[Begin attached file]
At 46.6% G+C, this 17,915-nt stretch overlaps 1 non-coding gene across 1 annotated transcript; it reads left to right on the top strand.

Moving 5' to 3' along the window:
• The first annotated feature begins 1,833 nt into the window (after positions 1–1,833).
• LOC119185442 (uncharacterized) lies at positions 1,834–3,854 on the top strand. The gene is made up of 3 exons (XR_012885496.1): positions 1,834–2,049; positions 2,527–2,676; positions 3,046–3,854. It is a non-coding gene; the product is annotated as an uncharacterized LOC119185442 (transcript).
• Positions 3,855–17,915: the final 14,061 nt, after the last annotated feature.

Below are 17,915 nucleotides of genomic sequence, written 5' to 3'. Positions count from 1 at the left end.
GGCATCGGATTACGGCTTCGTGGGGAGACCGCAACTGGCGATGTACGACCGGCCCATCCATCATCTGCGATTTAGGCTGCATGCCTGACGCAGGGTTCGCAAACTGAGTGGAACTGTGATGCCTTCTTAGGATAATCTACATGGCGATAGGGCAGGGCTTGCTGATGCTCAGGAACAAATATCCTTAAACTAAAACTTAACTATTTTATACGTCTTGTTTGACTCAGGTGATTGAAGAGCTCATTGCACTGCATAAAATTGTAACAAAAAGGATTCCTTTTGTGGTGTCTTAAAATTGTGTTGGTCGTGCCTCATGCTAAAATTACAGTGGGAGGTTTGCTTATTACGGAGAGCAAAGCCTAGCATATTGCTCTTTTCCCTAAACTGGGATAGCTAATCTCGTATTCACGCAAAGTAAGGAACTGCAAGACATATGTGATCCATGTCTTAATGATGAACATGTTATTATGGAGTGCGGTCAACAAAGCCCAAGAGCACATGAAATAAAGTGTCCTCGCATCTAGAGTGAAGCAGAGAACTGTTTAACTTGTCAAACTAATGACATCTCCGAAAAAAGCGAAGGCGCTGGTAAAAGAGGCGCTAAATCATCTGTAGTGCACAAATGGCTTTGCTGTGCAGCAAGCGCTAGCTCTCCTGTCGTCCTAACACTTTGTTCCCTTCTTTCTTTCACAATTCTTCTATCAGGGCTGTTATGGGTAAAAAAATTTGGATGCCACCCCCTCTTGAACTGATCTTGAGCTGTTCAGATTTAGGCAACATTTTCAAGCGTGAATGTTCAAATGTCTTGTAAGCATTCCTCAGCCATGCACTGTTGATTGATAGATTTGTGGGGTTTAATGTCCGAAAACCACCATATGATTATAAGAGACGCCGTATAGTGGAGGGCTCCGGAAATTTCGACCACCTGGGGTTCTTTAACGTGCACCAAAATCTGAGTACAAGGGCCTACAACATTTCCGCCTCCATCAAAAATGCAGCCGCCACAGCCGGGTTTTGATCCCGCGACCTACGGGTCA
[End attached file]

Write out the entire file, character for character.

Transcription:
At 46.6% G+C, this 17,915-nt stretch overlaps 1 non-coding gene across 1 annotated transcript; it reads left to right on the top strand.

Moving 5' to 3' along the window:
• The first annotated feature begins 1,833 nt into the window (after positions 1–1,833).
• LOC119185442 (uncharacterized) lies at positions 1,834–3,854 on the top strand. The gene is made up of 3 exons (XR_012885496.1): positions 1,834–2,049; positions 2,527–2,676; positions 3,046–3,854. It is a non-coding gene; the product is annotated as an uncharacterized LOC119185442 (transcript).
• Positions 3,855–17,915: the final 14,061 nt, after the last annotated feature.

Below are 17,915 nucleotides of genomic sequence, written 5' to 3'. Positions count from 1 at the left end.
GGCATCGGATTACGGCTTCGTGGGGAGACCGCAACTGGCGATGTACGACCGGCCCATCCATCATCTGCGATTTAGGCTGCATGCCTGACGCAGGGTTCGCAAACTGAGTGGAACTGTGATGCCTTCTTAGGATAATCTACATGGCGATAGGGCAGGGCTTGCTGATGCTCAGGAACAAATATCCTTAAACTAAAACTTAACTATTTTATACGTCTTGTTTGACTCAGGTGATTGAAGAGCTCATTGCACTGCATAAAATTGTAACAAAAAGGATTCCTTTTGTGGTGTCTTAAAATTGTGTTGGTCGTGCCTCATGCTAAAATTACAGTGGGAGGTTTGCTTATTACGGAGAGCAAAGCCTAGCATATTGCTCTTTTCCCTAAACTGGGATAGCTAATCTCGTATTCACGCAAAGTAAGGAACTGCAAGACATATGTGATCCATGTCTTAATGATGAACATGTTATTATGGAGTGCGGTCAACAAAGCCCAAGAGCACATGAAATAAAGTGTCCTCGCATCTAGAGTGAAGCAGAGAACTGTTTAACTTGTCAAACTAATGACATCTCCGAAAAAAGCGAAGGCGCTGGTAAAAGAGGCGCTAAATCATCTGTAGTGCACAAATGGCTTTGCTGTGCAGCAAGCGCTAGCTCTCCTGTCGTCCTAACACTTTGTTCCCTTCTTTCTTTCACAATTCTTCTATCAGGGCTGTTATGGGTAAAAAAATTTGGATGCCACCCCCTCTTGAACTGATCTTGAGCTGTTCAGATTTAGGCAACATTTTCAAGCGTGAATGTTCAAATGTCTTGTAAGCATTCCTCAGCCATGCACTGTTGATTGATAGATTTGTGGGGTTTAATGTCCGAAAACCACCATATGATTATAAGAGACGCCGTATAGTGGAGGGCTCCGGAAATTTCGACCACCTGGGGTTCTTTAACGTGCACCAAAATCTGAGTACAAGGGCCTACAACATTTCCGCCTCCATCAAAAATGCAGCCGCCACAGCCGGGTTTTGATCCCGCGACCTACGGGTCA